Royalty-collecting startup Songtrust is finishing 2019 by revealing some new figures on the growth of its business and the creators it represents.
The company, which is a subsidiary of Downtown Music, says that the royalties it collects for songwriters, producers and other rightsholders have grown by nearly 250% this year.
That’s based on Songtrust expanding to administer a catalogue of more than 2m songs for more than 300,000 clients, collecting royalties from more than 150 countries and territories.
(Not all these stats are new: Songtrust first announced the ‘2m songs’ figure in June. At the time it was collecting for 26,000 publishers and 205,000 individual songwriters, and its collections were up by 70% year-on-year – so the collections growth appears to have accelerated in the second half of 2019.)
This week, Songtrust noted that it is now administering works from publishers including Sub Pop, ZJS Music Publishing (Average Joes Entertainment), Merge Music Publishing, Symphonic Publishing, Passé Publishing and its own parent company Downtown, as well as for songwriters including Jeremy Zucker, Tessa Violet and Craig Finn of the Hold Steady.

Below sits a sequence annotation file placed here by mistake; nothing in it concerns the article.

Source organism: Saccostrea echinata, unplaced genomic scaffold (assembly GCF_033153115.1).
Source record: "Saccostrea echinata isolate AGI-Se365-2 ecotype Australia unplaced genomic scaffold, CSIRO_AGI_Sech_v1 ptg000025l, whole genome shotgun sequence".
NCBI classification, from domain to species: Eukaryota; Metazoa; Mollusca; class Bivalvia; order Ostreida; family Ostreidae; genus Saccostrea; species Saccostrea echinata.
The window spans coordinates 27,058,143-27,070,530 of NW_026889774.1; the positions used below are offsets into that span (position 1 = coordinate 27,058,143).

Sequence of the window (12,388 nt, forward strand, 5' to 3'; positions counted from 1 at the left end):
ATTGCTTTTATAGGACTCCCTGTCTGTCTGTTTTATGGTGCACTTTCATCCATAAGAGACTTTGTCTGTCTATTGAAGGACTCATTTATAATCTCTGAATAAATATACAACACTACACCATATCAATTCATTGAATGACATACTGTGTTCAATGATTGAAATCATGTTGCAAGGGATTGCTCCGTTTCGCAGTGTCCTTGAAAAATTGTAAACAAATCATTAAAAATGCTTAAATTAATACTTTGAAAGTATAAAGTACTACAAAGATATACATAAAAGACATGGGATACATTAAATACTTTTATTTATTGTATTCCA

2019 has also been a busy year for Songtrust on the corporate level. In October it promoted its global head of business development Molly Neuman to president. The former Kickstarter exec now leads all day-to-day operations for the company.
“Every musician around the world, whether they’re an artist, songwriter, producer, or composer, should be able to easily and efficiently collect the royalties due to them without relinquishing their creative control,” said Neuman as Songtrust published its stats this week.
“As the music industry continues to evolve, Songtrust has become the preferred option for more songwriters, composers, and creators to have access to the global music publishing network we are expanding every day. We are focused on being a business partner to the creative community, offering fair, flexible and affordable terms that help them get what they are owed.”
Neuman will also be one of the speakers at NY:LON Connect, the conference that Music Ally co-runs with the Music Business Association, in New York in January. She’ll be moderating a panel on what the collecting society of 2030 will look like, with panelists from Socan, AdRev, Peermusic and Sesac.